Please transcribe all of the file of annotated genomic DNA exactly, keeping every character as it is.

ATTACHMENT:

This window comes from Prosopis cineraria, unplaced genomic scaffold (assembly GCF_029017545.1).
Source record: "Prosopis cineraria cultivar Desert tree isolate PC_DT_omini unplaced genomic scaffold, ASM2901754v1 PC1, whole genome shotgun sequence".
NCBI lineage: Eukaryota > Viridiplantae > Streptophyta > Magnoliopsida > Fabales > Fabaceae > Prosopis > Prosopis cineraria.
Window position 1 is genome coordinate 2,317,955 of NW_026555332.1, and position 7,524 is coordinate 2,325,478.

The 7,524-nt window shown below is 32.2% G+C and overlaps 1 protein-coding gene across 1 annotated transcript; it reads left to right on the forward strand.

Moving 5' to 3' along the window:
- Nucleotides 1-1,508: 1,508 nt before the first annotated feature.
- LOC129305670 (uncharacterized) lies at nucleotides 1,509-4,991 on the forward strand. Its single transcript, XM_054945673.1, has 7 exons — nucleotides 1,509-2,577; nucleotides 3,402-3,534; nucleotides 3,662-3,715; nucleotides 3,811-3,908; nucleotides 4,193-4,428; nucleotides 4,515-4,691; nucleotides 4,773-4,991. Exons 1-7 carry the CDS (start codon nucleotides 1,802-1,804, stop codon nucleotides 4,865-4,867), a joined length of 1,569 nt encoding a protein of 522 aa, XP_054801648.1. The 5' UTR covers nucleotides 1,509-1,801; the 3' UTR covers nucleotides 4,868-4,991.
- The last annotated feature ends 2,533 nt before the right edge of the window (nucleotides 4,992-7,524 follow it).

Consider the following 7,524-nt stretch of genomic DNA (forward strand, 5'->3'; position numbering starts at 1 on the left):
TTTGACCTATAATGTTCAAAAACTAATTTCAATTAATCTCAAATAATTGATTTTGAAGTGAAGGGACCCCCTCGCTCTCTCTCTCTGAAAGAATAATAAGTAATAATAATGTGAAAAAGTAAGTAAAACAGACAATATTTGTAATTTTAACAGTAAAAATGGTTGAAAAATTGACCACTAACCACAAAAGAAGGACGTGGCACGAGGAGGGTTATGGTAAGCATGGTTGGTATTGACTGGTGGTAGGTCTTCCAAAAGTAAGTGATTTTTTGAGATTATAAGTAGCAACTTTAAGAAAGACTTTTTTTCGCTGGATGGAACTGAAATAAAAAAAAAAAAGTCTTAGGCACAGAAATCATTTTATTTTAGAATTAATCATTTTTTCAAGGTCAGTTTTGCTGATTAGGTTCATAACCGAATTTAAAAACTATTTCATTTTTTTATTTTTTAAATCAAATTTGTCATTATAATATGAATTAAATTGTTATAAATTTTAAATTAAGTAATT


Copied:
This window comes from Prosopis cineraria, unplaced genomic scaffold (assembly GCF_029017545.1).
Source record: "Prosopis cineraria cultivar Desert tree isolate PC_DT_omini unplaced genomic scaffold, ASM2901754v1 PC1, whole genome shotgun sequence".
NCBI lineage: Eukaryota > Viridiplantae > Streptophyta > Magnoliopsida > Fabales > Fabaceae > Prosopis > Prosopis cineraria.
Window position 1 is genome coordinate 2,317,955 of NW_026555332.1, and position 7,524 is coordinate 2,325,478.

The 7,524-nt window shown below is 32.2% G+C and overlaps 1 protein-coding gene across 1 annotated transcript; it reads left to right on the forward strand.

Moving 5' to 3' along the window:
- Nucleotides 1-1,508: 1,508 nt before the first annotated feature.
- LOC129305670 (uncharacterized) lies at nucleotides 1,509-4,991 on the forward strand. Its single transcript, XM_054945673.1, has 7 exons — nucleotides 1,509-2,577; nucleotides 3,402-3,534; nucleotides 3,662-3,715; nucleotides 3,811-3,908; nucleotides 4,193-4,428; nucleotides 4,515-4,691; nucleotides 4,773-4,991. Exons 1-7 carry the CDS (start codon nucleotides 1,802-1,804, stop codon nucleotides 4,865-4,867), a joined length of 1,569 nt encoding a protein of 522 aa, XP_054801648.1. The 5' UTR covers nucleotides 1,509-1,801; the 3' UTR covers nucleotides 4,868-4,991.
- The last annotated feature ends 2,533 nt before the right edge of the window (nucleotides 4,992-7,524 follow it).

Consider the following 7,524-nt stretch of genomic DNA (forward strand, 5'->3'; position numbering starts at 1 on the left):
TTTGACCTATAATGTTCAAAAACTAATTTCAATTAATCTCAAATAATTGATTTTGAAGTGAAGGGACCCCCTCGCTCTCTCTCTCTGAAAGAATAATAAGTAATAATAATGTGAAAAAGTAAGTAAAACAGACAATATTTGTAATTTTAACAGTAAAAATGGTTGAAAAATTGACCACTAACCACAAAAGAAGGACGTGGCACGAGGAGGGTTATGGTAAGCATGGTTGGTATTGACTGGTGGTAGGTCTTCCAAAAGTAAGTGATTTTTTGAGATTATAAGTAGCAACTTTAAGAAAGACTTTTTTTCGCTGGATGGAACTGAAATAAAAAAAAAAAAGTCTTAGGCACAGAAATCATTTTATTTTAGAATTAATCATTTTTTCAAGGTCAGTTTTGCTGATTAGGTTCATAACCGAATTTAAAAACTATTTCATTTTTTTATTTTTTAAATCAAATTTGTCATTATAATATGAATTAAATTGTTATAAATTTTAAATTAAGTAATT